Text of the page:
While I may not have the experience or knowledge necessary to answer these questions with 100% certainty, my gut tells me that this measure, and measures like it such as Texas SB 4,is part of the same act that we have seen again and again. The mindset that went into writing up these orders is the same mindset that drives people to chant “ICE, ICE, ICE” at immigration activists. This mindset has always been and always will be about tearing up families and intimidating communities that have been deemed “un-American” for the way that they look or for the religion that they practice. They threaten actual Americans in the guise of protecting “America”. And so at JFON, while we try our best to win as many cases as we can, we realize that our work does not stop once the trial is over. We must also try to reverse this narrative that somehow only “real Americans” should be the only one’s treated with dignity that are promised to every human being. And as ICE begins to ramp up efforts to invade our cities once again, we must harden our resolve to fight back.
 

7/4/2017 - Independence Day Thoughts

  As July 4th approaches and I think about what is happening in this state and this nation, I find myself constantly asking myself this: what is a nation? It’s a seemingly simple question, right? But if you go up to ten different people, you’ll get ten different answers. Sure, they will all allude to ideas of country or of ethnicity, but all of these definitions fail when used to define the United States. We are largely descended from or are immigrants from multiple backgrounds and heritages, but even when we are outside of our borders, we call ourselves Americans. So, what is America? 


    At this point, I have to defer to a local lawyer, Dr. Lealon Martin, for what I believe to be the best answer that I have heard. During the Civil War, Abraham Lincoln was tormented by this very question as he presided over a literally divided nation engaged in a bloody war which was itself started over not only who was an American but who was a human being. And in arguably his most famous speech, Lincoln gave his answer in Gettysburg on November 19, 1863, starting with the eternal line, “Four score and seven years ago…” Some quick math will reveal that four score and seven (87) years from 1863 would have been 1776, the year that the Declaration of Independence was signed and the year that Lincoln chose define as the birth of America. This is significant because of the years Lincoln decided not to designate: 1783 (the year that America won the Revolutionary War) or 1789 (the year that the US Constitution came into effect and founded the government that has lasted until today). To Lincoln, a nation did not need to be created through the blood shed of a war for independence or through the creation of a unifying governing structure. All that was needed to create a nation was to simply declare one as such. That’s why we celebrate July 4th as the birthday of our nation instead of September 3, 1783, or March 4, 1789. On July 4th, 1776, this nation’s most founding document, the Declaration of Independence, was signed. And what does this document say? “We hold these truths to be self-evident, that all men are created equal, that they are endowed by their Creator with certain unalienable Rights, that among these are Life, Liberty and the pursuit of Happiness.” This, Lincoln pinpointed, is the very founding definition of the United States of America.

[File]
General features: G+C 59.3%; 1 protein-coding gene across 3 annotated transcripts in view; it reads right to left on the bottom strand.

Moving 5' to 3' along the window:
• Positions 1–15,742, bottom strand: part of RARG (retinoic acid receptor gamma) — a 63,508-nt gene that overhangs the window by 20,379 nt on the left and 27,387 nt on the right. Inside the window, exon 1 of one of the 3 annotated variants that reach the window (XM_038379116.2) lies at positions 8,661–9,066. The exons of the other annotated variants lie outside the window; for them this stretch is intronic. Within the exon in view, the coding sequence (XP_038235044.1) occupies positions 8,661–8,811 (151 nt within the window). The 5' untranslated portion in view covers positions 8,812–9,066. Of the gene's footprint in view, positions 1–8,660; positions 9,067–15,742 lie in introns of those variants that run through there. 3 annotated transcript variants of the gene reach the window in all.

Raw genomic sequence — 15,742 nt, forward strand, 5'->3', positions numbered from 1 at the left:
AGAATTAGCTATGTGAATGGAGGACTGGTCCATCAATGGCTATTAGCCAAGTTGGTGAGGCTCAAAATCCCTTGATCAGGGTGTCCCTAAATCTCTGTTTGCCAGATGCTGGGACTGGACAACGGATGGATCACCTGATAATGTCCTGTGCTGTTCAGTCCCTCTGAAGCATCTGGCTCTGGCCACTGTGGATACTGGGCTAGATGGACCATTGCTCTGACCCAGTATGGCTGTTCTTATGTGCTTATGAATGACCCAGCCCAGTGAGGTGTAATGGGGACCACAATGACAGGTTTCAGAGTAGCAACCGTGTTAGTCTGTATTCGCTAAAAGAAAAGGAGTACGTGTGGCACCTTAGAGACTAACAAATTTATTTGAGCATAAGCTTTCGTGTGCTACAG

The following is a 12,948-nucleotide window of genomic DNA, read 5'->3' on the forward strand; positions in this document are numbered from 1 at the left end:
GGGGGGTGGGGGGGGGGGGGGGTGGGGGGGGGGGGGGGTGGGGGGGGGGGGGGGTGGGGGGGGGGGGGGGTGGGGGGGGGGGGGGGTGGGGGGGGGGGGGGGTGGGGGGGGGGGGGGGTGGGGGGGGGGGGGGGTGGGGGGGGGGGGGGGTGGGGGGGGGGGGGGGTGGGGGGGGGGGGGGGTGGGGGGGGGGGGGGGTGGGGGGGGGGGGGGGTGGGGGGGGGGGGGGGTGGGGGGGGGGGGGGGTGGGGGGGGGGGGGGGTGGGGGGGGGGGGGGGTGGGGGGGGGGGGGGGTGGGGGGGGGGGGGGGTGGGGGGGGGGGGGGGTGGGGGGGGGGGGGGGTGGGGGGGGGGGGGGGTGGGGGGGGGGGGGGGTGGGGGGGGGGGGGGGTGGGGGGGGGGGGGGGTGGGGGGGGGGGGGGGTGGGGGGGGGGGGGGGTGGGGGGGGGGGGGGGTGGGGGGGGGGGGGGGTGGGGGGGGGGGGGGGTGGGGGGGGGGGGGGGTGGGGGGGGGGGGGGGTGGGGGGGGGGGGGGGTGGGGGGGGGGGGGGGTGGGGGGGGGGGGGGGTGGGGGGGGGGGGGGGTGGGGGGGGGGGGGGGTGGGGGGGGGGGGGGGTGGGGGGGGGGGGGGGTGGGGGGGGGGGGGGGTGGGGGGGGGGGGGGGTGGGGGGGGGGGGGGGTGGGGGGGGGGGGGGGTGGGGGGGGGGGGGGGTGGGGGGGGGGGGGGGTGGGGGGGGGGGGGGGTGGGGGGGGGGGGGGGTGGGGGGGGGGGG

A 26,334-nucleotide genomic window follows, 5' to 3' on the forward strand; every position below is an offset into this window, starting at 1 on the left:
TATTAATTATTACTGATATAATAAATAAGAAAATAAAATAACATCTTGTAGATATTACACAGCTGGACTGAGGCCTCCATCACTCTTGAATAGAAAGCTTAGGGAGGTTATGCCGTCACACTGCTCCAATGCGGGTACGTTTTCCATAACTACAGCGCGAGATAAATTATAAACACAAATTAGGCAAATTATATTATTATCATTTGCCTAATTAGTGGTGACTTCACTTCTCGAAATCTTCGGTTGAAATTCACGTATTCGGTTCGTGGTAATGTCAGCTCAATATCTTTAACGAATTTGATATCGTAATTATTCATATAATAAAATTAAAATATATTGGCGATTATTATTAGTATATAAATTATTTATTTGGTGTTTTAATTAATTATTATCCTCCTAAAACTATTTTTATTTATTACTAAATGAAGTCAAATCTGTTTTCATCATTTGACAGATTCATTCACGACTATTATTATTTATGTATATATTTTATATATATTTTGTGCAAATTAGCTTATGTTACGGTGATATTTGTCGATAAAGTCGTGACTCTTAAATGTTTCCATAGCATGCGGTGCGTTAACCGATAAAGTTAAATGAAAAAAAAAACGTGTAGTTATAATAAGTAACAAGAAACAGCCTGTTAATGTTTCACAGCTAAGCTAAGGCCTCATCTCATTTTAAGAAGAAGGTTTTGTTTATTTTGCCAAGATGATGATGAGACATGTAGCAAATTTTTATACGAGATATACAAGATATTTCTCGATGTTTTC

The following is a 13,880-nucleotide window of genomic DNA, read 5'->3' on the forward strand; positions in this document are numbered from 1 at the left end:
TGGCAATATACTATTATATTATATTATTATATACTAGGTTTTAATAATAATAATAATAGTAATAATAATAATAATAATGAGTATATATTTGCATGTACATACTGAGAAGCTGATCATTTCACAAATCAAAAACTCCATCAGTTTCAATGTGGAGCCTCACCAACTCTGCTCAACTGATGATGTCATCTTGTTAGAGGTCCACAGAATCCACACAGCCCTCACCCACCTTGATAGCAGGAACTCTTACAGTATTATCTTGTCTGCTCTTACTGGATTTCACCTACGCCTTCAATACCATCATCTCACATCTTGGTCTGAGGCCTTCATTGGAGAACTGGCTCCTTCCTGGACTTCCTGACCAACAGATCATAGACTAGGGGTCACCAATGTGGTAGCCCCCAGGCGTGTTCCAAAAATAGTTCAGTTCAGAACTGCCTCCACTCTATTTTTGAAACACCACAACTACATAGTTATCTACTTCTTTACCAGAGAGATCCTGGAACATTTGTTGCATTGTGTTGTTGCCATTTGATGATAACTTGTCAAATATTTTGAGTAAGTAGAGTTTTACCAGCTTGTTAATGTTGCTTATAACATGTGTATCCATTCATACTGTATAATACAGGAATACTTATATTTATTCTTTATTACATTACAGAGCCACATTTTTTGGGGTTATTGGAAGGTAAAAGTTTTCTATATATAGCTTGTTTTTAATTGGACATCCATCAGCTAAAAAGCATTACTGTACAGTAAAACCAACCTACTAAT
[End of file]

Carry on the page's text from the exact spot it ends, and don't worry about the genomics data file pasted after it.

And so on this July 4th, we would like those of you out there ponder that statement. Realize that anyone who scoffs at that line (like a certain fascist Texan did in a recent nationally-televised interview) not only scoffs at the idea that all human beings of certain naturally born rights but is all scoffing at the very founding idea of America. And above all else, think of ways that you can help uphold the spirit of those words. Here at JFON - Austin, we are fighting to make sure that every person that comes to this country gets treated with dignity befitting not just of an American but of a human being. Whether it’s providing legal representation to asylum seekers yearning to be free or fighting against SB4, we already know what we’ll be doing. We just hope that you will join us.